Blue Bell recalled hundreds of ice cream products after being linked to an outbreak of listeriosis which sickened 10 people from four states and three deaths.
Another sizeable recall involving potential Listeria contamination of about one hundred ice cream products made by Jeni's Splendid Ice Creams occurred last year.
Another case involved 34 processed cheese products recalled by Kraft due to the plastic film remaining attached to the cheese slice.
The report covers all of 2015, compared with the one we covered earlier, which covered recalls through to September of last year.
SAGE Food Safety Consultants provides guidance, crisis communications management and training on food safety to businesses in the industry.
Nutritional supplements ranked second for the third year in a row with manufacturing violations causing almost 60% of recalls.
Gale Prince, SAGE president, said the Food Safety Modernization Act (FSMA), and the final rules which take effect from this year, may help address problems by requiring more proactive measures to prevent recalls.
"Food companies must have a total food safety plan in place, along with a recall procedure, and they must aggressively monitor their supply sources, production, packaging and shipping procedures to limit the chances of contamination. If they don't, they could face serious regulatory action."
FDA and USDA recall stats
In the US, recalls by the Food and Drug Administration (FDA) declined slightly again, continuing a pattern from 2012, although meat recalls by the US Department of Agriculture (USDA) reached an all-time high, increasing by almost 60% from the previous year.
However, there was an increase in FDA product recalls due to Listeria, which accounted for about three-fourths of total microbiological recalls over the last three years.
“Although recalls involving Listeria have slightly declined the last couple of years, there are still numerous problems within facilities pertaining to the plant environment, design of equipment, and the ability to properly clean and sanitize between runs,” said the report.
Recalls due to foreign material contamination decreased in 2014 but were back up again in 2015.
Metal fragments in the finished product are the most common reason for product contamination followed by plastic pieces.
Listeria monocytogenes has come down considerably as the cause for USDA recalls. Salmonella remained steady the last two years and declined last year. E. coli recalls only increased slightly in 2015 after a significant drop last year, said the report.
Prince said the data in the report can provide valuable information for companies looking for ways to reduce contamination vulnerabilities in food production.
"Listeria, for example, is very difficult to find in a plant setting. The recall data should provide added impetus for manufacturers to double their efforts to locate places where Listeria might be present, and remove the threat."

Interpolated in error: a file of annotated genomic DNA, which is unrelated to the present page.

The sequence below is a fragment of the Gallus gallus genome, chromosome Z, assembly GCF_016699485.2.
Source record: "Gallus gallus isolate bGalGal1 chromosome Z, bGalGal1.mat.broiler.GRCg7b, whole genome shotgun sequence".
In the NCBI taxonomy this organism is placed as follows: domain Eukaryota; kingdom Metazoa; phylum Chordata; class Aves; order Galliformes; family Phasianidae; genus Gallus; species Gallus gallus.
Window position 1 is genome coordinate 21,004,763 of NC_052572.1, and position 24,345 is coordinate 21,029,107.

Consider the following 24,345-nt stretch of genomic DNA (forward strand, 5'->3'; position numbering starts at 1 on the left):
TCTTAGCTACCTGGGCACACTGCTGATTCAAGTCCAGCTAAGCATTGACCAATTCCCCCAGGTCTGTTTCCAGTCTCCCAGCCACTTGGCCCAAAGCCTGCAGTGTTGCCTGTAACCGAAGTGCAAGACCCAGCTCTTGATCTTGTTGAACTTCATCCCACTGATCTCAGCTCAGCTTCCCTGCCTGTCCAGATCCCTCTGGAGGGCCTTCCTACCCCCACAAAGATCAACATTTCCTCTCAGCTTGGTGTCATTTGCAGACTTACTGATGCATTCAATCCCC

Canadian and European recalls
Canadian and European food recalls decreased modestly from 2014 levels.
CFIA recalls were down over 30% compared to 2014. There were 444 recall events in Canada in 2015 that caused 1,599 products to be recalled.
After a large spike in 2014, the frequency of recalls due to undeclared allergens went down in 2015; although they were still the number one cause.
Salmonella accounted for almost 50% of products recalled for micro reasons while Listeria contamination affected just 20%.
Extraneous material that generated recalls mainly included metal, glass, plastic, and insects and also slightly increased last year.
While US and Canadian recalls for E. coli have declined, those in Europe have remained steady.
RASFF recalls and withdrawals reached their highest point in 2014 but last year recalls increased while withdrawals decreased.
Toxins are the leading cause when it comes to chemical issues. Mycotoxins, such as aflatoxin and vomitoxin, in grain foods account for a quarter of these type of recalls.
Withdrawals and recalls on seafood products have been the number one category for the last three years.
Undeclared allergens continued to be a major - and growing - factor. Often this is due to cross contamination during manufacturing, said SAGE.
Peanut contaminated cumin that was used in a large number of products accounted for a surge of recalls of FDA and USDA products at the end of 2014 and into 2015. Although Canada was affected by this in 2014, it appeared to be over by 2015.
Products with undeclared milk remain as one of the top reasons for recalls and withdrawals. Recalls due to chemical contamination of seafood, grain, and produce continue to be seen in Europe.
“Another cause for an increase in allergen related recalls is due to a product with allergens being put into the wrong or outdated packaging. For this reason, many food making facilities are investing in packaging control software in order to reduce human error that has occurred in the past,” said the report.